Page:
General Electric Aviation CEO Joyce Steps Down

David Joyce will step down after 12 years as head of GE Aviation, with John Slattery of Embraer taking over on July 13.
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General Electric  (GE) - Get Report said David Joyce is stepping down from GE Aviation, after 12 years as CEO of the division.

John Slattery was named president- and CEO-elect of GE Aviation, effective July 13. Slattery, currently president and CEO of Embraer's  (ERJ) - Get Report Commercial Aviation unit, will fully take the helm at GE Aviation on Sept. 1.

GE Aviation provides commercial and military jet engines and services, as well as avionics, digital solutions, and electrical power systems for aircraft. 

The Wall Street Journal said that heading into this year the division was GE's largest and most profitable unit. Sales at GE Aviation last year were $32 billion, the Journal reported.

Joyce, 63, who is also vice chairman of the parent, spent his entire 40-year career at GE in the aviation division. During his tenure as CEO of the division, revenue doubled to $33 billion.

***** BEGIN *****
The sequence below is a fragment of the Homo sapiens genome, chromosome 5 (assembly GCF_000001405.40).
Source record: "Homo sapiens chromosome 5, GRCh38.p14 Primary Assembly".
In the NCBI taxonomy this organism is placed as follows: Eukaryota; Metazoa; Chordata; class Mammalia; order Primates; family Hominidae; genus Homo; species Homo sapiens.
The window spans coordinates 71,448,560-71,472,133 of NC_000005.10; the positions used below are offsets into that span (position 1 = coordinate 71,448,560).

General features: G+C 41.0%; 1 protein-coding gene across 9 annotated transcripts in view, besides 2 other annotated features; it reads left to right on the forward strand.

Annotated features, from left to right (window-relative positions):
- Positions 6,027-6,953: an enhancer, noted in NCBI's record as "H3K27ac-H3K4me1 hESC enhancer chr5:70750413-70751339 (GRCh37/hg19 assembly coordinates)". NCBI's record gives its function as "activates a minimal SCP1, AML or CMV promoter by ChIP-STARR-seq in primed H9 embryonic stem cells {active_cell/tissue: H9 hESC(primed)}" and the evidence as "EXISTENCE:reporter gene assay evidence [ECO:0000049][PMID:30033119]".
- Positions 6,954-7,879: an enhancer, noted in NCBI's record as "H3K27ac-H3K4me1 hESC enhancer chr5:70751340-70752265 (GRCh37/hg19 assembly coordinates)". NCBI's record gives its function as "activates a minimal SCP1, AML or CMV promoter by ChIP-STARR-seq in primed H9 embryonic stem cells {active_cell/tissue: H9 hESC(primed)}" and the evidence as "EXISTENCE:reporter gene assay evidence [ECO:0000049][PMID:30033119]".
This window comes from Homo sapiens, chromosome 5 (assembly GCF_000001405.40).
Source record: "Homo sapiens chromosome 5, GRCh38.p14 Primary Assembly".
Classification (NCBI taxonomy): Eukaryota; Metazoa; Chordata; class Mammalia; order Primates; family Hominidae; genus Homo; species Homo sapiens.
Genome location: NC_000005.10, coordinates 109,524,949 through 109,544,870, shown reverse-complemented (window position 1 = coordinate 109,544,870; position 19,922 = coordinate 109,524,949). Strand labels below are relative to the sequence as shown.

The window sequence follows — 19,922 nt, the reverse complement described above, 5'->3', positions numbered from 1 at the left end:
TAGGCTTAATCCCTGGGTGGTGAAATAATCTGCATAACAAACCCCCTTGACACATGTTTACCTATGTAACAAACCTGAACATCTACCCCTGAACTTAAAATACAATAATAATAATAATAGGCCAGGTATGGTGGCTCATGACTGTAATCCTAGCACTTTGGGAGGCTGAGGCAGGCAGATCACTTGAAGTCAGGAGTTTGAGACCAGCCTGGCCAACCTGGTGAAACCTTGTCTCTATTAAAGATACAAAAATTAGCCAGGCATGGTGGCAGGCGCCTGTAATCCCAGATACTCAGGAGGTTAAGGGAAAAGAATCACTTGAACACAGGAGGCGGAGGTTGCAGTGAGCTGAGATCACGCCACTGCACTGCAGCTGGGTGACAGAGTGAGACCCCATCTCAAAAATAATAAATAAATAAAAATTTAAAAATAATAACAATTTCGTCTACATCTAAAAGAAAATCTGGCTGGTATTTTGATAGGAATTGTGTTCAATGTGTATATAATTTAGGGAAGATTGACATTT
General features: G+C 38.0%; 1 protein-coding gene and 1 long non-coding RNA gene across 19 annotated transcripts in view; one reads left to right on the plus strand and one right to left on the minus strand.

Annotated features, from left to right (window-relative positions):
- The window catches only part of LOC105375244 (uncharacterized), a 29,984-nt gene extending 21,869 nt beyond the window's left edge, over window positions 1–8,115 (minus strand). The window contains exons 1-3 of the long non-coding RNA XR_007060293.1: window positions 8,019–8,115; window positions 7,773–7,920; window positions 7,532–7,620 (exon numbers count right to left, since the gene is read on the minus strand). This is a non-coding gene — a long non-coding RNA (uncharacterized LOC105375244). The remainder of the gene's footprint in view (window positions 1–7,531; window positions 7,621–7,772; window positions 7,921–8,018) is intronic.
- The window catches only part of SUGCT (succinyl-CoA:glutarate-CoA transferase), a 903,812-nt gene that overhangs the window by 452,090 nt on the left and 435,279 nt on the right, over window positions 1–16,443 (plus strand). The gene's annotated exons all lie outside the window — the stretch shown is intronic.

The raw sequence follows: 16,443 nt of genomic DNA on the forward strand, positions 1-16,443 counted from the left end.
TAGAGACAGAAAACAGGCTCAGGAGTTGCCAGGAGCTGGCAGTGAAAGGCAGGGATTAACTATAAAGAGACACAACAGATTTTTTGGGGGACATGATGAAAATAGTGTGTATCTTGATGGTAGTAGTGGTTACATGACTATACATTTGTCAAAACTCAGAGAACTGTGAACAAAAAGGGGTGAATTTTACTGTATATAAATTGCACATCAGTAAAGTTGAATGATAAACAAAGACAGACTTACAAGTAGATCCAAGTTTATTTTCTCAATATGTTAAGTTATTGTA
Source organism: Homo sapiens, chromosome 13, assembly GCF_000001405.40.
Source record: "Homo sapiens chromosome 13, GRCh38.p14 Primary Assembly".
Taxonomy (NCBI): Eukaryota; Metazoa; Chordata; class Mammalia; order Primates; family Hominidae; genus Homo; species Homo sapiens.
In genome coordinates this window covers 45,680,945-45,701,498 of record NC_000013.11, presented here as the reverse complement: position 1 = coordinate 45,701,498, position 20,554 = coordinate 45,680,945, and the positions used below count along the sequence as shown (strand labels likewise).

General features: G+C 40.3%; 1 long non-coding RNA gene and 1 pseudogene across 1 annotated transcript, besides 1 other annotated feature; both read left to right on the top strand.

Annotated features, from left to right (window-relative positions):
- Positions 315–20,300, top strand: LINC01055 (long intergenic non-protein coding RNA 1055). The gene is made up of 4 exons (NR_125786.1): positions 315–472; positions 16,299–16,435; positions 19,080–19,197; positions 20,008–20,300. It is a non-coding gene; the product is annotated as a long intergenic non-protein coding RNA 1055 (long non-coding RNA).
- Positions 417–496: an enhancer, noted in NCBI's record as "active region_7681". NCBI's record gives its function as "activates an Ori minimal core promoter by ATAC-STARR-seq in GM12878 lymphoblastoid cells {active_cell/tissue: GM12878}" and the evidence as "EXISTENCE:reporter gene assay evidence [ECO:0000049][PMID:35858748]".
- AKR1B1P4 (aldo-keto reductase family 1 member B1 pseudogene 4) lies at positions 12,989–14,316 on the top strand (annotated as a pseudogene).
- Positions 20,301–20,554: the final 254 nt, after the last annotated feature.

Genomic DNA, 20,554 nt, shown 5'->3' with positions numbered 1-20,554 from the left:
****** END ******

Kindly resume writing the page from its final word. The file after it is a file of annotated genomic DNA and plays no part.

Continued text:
Commercial Aviation is Embraer's largest business, accounting for more than half the Sao Paulo, Brazil, group's revenue and free cash flow as well as about 10,000 of its 18,000 employees.

GE Aviation said it May that it would cut a quarter of its workforce after furloughing half its engine manufacturing staff in April. 

The Boston industrial group had announced a 10% cut to its U.S. aviation workforce, but said in May that "more is required." 

The moves followed the lockdowns governments put in place to fight the coronavirus pandemic. The outbreak has crushed the global aviation industry, including producers and airlines.

Aerospace manufacturing giant Boeing  (BA) - Get Report and airlines like British Airways have also announced significant cuts amid the economic turndown. 

Boeing in late April said it was reducing its global workforce by 10%, or 16,000 jobs.

GE shares at last check were down 3.7% at $6.98, during a lower broad market. Embraer American depositary receipts were 8.2% lower at $6.50.